About 50% of the world’s population (about 3 billion people) have little or no access to modern forms of energy, and use biomass fuels for cooking, heating and lighting. These are frequently burned within the households in open fires or inefficient stoves. In the rural areas of Latin America, 30–75% of households use biomass fuels for cooking, which have a dramatically high production of PM and carbon monoxide (CO). Solid fuels are still the dominant source of energy in households in rural China. In China, indoor air pollution from biomass fuels is responsible for approximately 1 000 000 premature deaths annually, compared with the 1 200 000 estimated to be caused in the country each year by outdoor PM pollution. A recent quantification of the disease burden caused by different risk factors globally indicates that in 2010, over 3.5 million deaths were attributable to household air pollution from solid fuels, representing more than 50% of the total deaths attributable to air pollution from particulate matter and ozone.
Figure 3 shows the main respiratory effects associated with biomass fuel smoke exposure. There is strong evidence of increased risk of acute lower respiratory infections in childhood (at least 2 million deaths annually in children under 5 years of age). There is also evidence of an association with the risk of developing chronic obstructive pulmonary disease (COPD), mostly for women, and with the risk of tuberculosis and asthma.
The International Agency for Research on Cancer has classified emissions from the indoor combustion of coal as a Group 1 carcinogen, i.e. a known carcinogen for humans. Indeed, there is strong evidence that women exposed to smoke from coal fires in the home have an elevated risk of lung cancer (the evidence is moderate for men) (figure 3).
Meta-analyses in low-income countries have estimated increased risks from solid fuel combustion averaging 3.5-fold for acute respiratory infections in children, 2.5-fold for chronic bronchitis in women, and 2.8-fold and 2.3-fold for COPD and chronic bronchitis in all adults, respectively.
Indoor nitrogen dioxide (NO2) is generated mainly by gas-fuelled cooking and heating appliances. The results of longitudinal studies on the asthmatic population (mainly children), or those at risk of developing asthma, indicate positive associations between NO2 concentration and respiratory symptoms, including wheezing, breathing difficulty, chest tightness, shortness of breath and cough. Adverse health effects in the general population are less evident. A recent study indicated that exposure to outdoor, but not indoor, NO2 during the first year of life increases the risk of persistent cough. Conflicting results could in part be explained by the difficulty of determining the amount of exposure, as this can fluctuate depending mainly on the season or the use of specific NO2 sources (i.e. peak concentrations occur during cooking or heating activities).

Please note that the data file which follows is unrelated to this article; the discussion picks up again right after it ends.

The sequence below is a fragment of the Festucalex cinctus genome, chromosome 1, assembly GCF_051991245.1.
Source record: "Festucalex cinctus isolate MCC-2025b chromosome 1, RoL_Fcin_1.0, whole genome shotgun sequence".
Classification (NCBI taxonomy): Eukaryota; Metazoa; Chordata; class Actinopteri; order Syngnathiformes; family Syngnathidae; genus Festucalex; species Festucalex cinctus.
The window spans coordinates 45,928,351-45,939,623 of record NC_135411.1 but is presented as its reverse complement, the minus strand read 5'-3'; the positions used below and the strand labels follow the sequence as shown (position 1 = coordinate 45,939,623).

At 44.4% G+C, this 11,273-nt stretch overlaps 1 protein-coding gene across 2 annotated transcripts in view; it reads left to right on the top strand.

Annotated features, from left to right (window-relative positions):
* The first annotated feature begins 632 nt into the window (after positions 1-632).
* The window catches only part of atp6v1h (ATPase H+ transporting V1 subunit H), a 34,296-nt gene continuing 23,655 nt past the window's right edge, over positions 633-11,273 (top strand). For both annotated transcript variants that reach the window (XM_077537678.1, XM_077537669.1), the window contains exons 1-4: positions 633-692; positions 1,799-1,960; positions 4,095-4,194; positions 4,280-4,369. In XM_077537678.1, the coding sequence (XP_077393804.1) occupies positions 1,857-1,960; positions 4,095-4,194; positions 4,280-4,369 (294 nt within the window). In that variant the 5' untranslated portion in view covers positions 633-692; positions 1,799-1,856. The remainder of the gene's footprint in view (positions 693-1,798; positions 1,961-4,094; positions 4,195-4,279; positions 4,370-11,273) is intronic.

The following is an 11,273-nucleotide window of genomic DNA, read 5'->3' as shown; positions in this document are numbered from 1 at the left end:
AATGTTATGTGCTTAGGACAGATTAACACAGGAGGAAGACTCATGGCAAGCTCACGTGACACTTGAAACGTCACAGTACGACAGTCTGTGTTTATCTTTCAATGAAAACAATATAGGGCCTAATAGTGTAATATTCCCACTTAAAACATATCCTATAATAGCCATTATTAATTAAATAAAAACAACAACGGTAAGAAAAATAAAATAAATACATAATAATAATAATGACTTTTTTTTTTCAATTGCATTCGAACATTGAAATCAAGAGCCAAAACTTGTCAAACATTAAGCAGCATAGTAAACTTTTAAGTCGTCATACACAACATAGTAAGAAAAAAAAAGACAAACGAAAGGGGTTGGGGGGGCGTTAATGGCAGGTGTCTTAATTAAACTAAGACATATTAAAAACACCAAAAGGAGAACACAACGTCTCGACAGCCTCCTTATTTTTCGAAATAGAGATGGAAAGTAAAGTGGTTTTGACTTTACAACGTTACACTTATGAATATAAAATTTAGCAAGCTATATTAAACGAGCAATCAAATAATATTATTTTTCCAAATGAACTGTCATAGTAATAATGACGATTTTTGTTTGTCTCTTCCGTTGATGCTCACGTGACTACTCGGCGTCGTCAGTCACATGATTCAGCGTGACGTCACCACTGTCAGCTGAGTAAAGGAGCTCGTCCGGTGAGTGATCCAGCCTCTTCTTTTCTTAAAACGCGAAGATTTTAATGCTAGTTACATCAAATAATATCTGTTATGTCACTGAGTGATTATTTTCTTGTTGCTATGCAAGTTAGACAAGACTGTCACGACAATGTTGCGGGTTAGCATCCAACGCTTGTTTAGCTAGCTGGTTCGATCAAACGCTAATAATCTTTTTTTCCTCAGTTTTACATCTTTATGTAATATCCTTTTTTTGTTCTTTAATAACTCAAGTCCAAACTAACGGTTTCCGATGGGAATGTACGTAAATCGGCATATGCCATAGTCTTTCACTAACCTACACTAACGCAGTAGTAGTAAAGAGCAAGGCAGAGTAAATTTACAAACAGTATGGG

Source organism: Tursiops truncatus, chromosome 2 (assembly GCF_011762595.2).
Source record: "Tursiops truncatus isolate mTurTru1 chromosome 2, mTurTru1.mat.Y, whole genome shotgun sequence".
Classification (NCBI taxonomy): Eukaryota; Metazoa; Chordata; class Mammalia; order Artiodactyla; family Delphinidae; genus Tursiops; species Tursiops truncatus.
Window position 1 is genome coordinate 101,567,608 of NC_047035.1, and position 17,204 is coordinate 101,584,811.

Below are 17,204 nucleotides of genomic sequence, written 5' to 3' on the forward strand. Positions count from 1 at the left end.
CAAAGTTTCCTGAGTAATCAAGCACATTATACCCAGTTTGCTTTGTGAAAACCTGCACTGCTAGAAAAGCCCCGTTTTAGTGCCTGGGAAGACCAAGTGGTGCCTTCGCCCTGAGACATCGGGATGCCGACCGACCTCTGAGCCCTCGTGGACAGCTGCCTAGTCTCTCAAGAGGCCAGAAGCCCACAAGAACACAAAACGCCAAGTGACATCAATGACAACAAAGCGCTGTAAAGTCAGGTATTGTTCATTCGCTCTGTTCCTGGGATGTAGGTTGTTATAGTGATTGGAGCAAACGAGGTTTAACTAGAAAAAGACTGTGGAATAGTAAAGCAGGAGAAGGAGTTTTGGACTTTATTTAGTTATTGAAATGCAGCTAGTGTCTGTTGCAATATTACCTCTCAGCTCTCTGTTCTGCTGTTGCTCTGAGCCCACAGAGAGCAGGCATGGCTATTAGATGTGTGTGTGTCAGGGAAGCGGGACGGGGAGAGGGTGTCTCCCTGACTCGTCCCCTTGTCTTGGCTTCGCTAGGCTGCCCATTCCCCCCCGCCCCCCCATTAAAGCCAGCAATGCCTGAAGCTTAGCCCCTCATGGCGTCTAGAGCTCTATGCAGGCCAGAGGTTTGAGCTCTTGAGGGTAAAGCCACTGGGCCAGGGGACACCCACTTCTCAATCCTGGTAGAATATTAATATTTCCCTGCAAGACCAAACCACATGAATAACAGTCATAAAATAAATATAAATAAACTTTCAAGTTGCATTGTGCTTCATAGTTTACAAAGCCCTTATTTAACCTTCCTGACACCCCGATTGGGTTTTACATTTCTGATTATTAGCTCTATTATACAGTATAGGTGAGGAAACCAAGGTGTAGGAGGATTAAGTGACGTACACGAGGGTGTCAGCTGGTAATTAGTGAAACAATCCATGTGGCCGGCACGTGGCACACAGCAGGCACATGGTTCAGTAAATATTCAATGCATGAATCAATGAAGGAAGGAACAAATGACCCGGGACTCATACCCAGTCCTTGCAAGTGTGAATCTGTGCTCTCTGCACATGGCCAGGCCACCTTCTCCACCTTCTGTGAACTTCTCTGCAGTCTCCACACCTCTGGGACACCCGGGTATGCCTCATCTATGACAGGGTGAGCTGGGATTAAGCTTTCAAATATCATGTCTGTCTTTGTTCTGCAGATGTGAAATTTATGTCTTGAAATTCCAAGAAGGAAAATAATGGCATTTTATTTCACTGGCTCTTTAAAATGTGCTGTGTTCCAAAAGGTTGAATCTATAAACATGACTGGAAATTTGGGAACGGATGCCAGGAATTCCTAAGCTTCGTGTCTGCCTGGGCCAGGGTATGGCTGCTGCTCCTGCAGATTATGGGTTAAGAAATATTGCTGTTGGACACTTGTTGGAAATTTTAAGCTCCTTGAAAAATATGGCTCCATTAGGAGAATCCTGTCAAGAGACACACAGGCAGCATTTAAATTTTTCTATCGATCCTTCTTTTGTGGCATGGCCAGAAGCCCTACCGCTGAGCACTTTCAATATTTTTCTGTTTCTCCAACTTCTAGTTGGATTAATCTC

Volatile organic compounds
Exposure to volatile organic compounds (VOCs) may be related to a spectrum of illnesses ranging from mild (irritations) to very severe (cancer). Even the levels of exposure commonly found at the general population level are relevant. In infants and children, exposure to VOCs increases the risk of respiratory and allergic conditions such as asthma, wheezing, chronic bronchitis, reduced lung function, atopy and severity of sensitisation, rhinitis and respiratory infections. A recent meta-analysis estimated an average increase of 17% in the risk of asthma in children for each 10 μg·m-3 increase in formaldehyde concentration. In a national representative cross-sectional survey in France, high concentrations of VOCs in homes were associated with an increasing prevalence of asthma and rhinitis in adults.
The highest estimated risks between VOCs and health effects are: an approximately 8-fold increase for formaldehyde exposure with chronic bronchitis; 11- and 8-fold increases, respectively, for aromatic and aliphatic chemicals with increased specific immunoglobulin (Ig)E to milk; a 3.4-fold increase for plastics/plasticisers with persistent wheezing; and a 5.6-fold increase for painting with respiratory infections. The estimated increased risk for a diagnosis of asthma ranges from 1.2 to 2.9. Many of the effects observed in children have also been shown in adults. Exposure to VOCs generated by cleaning is a risk factor for asthma and it has been suggested that VOCs produced by microorganisms such as moulds (mVOCs) may contribute to asthma. At the population level, positive associations have been found between the exposure to mVOCs and nocturnal breathlessness, asthma, and chronic bronchitis-like symptoms. However, the role played by mVOCs is still controversial, due to their low specificity in relation to fungi and their very low concentrations in indoor air.
Phthalates also merit specific mention. These are semi-volatile organic compounds derived from the organic chemical compound phthalic acid. The main indoor sources of phthalate esters are plasticised polyvinyl chloride (PVC) materials, used in floor and wall coverings, shower curtains, adhesives, synthetic leather, toys, cosmetics and many other consumer products. There has been considerable concern about phthalates in relation to reproduction and human development; some recent studies have identified associations between phthalates in indoor dust and allergic respiratory symptoms. There is a need for large-scale epidemiological studies in different populations and housing conditions to investigate the respiratory effects of exposure to phthalates in homes.